8.2.13 (Brian Thomas)

8.2.13 (Brian Thomas)

The show kind of took a setlist nosedive from here. An inspired “Harry Hood” weighted the final quarter of the show, but despite a loose, jammy version of “Stealing Time,” the set undeniably fizzled. The unique setlist construction of last night’s show, however, continued through the “Walls of a Cave” encore, and for the second consecutive version, the jam showed hints of being cut loose.

I’d imagine that we’ll look back at Friday’s show as the “weakest” of the Bill Graham run, and it was by no means a weak show. On the contrary, it was quite good. But due the second set’s choppiness and lack of flow, the evening didn’t truly elevate in full. It felt like we were primed for a scorching second set after a ballistic first, but the band choose the mellow route while still kicking down plenty of Grade-A improvisational meat. What a joy to be indoors for three of Summer’s final four nights, and this run is just heating up.

I: Free, Meat, The Oh Kee Pa Ceremony > AC/DC Bag, Vultures, Roggae, Sand, When the Circus Comes, Babylon Baby, Reba, Halfway to the Moon, Golgi Apparatus

II: Punch You In the Eye > Down with Disease > Prince Caspian, Farmhouse, Seven Below, Theme From the Bottom, Harry Hood > Stealing Time From the Faulty Plan, The Squirming Coil

E: Walls of the Cave

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Phish, Almighty

Posted in Uncategorized with the tags , , , on August 1st, 2013 by Mr.Miner
7.27.13 (Eric Battuello)

7.27.13 (Eric Battuello)

Dreams do come true. On so many levels. Last night Phish redefined what is possible in live music with their finest accomplishment of their career—the Tahoe “Tweezer.” But really it was the finest accomplishment in all of our careers, because the audience—the Phish community— was as much a part of this feat as any. Even the people that weren’t in attendance. I just respun the jam for the first time and Holy.Fucking.Shit! Tears streamed down my face as I listened back to the night of my life. That is the best thing that has ever happened on planet earth.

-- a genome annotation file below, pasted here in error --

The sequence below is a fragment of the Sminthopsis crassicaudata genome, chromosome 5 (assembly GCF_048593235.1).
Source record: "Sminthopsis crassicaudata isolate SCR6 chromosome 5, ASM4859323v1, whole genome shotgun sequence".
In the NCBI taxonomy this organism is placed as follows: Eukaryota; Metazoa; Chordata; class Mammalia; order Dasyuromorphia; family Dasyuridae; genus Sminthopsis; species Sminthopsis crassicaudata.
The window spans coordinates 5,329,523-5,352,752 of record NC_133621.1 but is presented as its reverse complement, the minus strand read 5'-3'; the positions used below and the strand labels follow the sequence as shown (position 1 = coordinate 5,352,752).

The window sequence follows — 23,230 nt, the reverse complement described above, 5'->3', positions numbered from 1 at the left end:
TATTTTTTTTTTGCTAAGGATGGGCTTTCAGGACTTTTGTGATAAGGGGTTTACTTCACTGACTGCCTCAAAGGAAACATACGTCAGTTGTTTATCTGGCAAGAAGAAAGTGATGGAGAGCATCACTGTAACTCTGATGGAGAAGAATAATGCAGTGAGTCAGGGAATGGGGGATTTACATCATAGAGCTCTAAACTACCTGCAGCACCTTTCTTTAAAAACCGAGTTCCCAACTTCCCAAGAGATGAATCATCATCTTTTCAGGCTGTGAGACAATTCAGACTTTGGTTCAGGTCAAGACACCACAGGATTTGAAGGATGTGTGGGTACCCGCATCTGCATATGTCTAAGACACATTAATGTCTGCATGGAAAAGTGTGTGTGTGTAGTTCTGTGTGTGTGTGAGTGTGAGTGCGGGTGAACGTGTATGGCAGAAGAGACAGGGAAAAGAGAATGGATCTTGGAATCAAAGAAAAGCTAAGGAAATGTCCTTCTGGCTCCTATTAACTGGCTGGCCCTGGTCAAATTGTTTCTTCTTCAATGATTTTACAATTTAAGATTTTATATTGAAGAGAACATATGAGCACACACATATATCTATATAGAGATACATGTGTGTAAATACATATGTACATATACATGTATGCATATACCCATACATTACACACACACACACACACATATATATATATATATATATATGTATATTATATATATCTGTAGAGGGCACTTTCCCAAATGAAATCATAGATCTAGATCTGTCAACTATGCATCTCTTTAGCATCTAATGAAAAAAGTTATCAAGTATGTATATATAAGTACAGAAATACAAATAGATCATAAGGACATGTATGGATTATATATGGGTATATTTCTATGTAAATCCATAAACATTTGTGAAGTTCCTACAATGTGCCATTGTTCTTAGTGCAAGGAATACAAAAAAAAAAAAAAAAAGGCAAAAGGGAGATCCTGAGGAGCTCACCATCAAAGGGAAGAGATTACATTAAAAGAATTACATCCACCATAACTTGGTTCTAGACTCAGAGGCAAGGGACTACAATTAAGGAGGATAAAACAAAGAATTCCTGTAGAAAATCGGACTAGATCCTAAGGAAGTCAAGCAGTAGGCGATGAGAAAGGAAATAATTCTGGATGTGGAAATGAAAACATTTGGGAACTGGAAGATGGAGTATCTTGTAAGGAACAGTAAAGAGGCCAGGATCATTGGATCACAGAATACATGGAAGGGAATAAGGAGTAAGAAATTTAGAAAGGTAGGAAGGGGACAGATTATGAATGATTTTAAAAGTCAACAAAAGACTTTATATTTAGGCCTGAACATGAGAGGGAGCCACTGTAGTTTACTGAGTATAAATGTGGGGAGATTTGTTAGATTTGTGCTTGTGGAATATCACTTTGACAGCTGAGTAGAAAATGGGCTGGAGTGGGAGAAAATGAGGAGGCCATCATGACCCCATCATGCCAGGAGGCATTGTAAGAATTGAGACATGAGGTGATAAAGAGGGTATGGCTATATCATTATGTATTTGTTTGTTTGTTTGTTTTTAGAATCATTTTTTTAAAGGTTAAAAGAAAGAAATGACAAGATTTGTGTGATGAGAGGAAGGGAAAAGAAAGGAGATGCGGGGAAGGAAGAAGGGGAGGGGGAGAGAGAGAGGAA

7/31Official (J.Soto)

7/31 Official (J.Soto)

The reason I see Phish is in pursuit of what happened last night. Not only was it the best jam of the band’s career, it was “Tweezer”—my favorite jam by—oh—about infinity miles. “Tweezer” is Phish. The Freezer is our home. And home has never felt as special as right now. Anyone who has ever doubted that Phish would be back and better than before—put that in your pipe and smoke it. Sculpting a piece of music  far beyond anything they’ve ever done, the band wielded powers greater than we’ve ever dreamed last night. It was simply incomparable. And where the heck do we go from here?

Just the sheer numbers on the Tahoe “Tweezer” are ludicrous. Thirty-seven minutes and not even close to one single dull moment. The seventh longest jam of Phish’s career, and the longest since IT’s “46 Days” in 2003. But 37 minutes of 2013 Phish is unlike 37 minutes of music from any other era. There was no vamping, searching, or meandering—just straight musical genius encompassing Harvey’s like a fucking sharknado. ‘Nuff said. Staggering to the core would be the understatement of the century.

7.30 (E.Battuello)

7.30.13 (E.Battuello)

The thing is, beyond “Tweezer” and beyond Tahoe—the new apex of Summer ’13—the Phish universe is in a place of unparalleled glory right now. Things have never been this great. The band’s level of improvisation is off the charts and more proficient than at any time in their past—and they just keep getting better. Trey has not been shy about saying that right now is his favorite time in Phish history, and I whole heartedly agree. 2013 has brought us to a point in this arc few of us saw coming. Everything that has come before this—the ‘80s, ‘90s, and ‘00s—have been stepping stones to now—2013, the year that dreams come true.